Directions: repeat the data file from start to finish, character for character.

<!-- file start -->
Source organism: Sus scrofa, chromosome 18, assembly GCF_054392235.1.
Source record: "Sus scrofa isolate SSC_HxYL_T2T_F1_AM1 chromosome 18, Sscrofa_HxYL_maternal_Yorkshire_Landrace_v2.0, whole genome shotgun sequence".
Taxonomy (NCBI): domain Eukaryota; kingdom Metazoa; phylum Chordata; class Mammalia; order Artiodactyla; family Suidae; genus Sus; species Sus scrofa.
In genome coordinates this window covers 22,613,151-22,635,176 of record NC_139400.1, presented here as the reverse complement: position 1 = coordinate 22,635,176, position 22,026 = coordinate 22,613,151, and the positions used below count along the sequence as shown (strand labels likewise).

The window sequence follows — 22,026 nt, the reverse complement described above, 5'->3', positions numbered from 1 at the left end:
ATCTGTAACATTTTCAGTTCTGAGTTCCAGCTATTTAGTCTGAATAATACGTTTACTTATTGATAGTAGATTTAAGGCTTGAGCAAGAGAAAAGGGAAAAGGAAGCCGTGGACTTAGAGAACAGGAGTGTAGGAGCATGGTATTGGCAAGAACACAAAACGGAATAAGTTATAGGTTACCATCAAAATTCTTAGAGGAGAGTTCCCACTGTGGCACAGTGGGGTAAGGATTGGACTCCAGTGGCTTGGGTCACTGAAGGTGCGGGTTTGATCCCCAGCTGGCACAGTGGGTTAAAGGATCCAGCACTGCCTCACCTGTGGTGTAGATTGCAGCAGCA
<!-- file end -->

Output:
Source organism: Sus scrofa, chromosome 18, assembly GCF_054392235.1.
Source record: "Sus scrofa isolate SSC_HxYL_T2T_F1_AM1 chromosome 18, Sscrofa_HxYL_maternal_Yorkshire_Landrace_v2.0, whole genome shotgun sequence".
Taxonomy (NCBI): domain Eukaryota; kingdom Metazoa; phylum Chordata; class Mammalia; order Artiodactyla; family Suidae; genus Sus; species Sus scrofa.
In genome coordinates this window covers 22,613,151-22,635,176 of record NC_139400.1, presented here as the reverse complement: position 1 = coordinate 22,635,176, position 22,026 = coordinate 22,613,151, and the positions used below count along the sequence as shown (strand labels likewise).

The window sequence follows — 22,026 nt, the reverse complement described above, 5'->3', positions numbered from 1 at the left end:
ATCTGTAACATTTTCAGTTCTGAGTTCCAGCTATTTAGTCTGAATAATACGTTTACTTATTGATAGTAGATTTAAGGCTTGAGCAAGAGAAAAGGGAAAAGGAAGCCGTGGACTTAGAGAACAGGAGTGTAGGAGCATGGTATTGGCAAGAACACAAAACGGAATAAGTTATAGGTTACCATCAAAATTCTTAGAGGAGAGTTCCCACTGTGGCACAGTGGGGTAAGGATTGGACTCCAGTGGCTTGGGTCACTGAAGGTGCGGGTTTGATCCCCAGCTGGCACAGTGGGTTAAAGGATCCAGCACTGCCTCACCTGTGGTGTAGATTGCAGCAGCA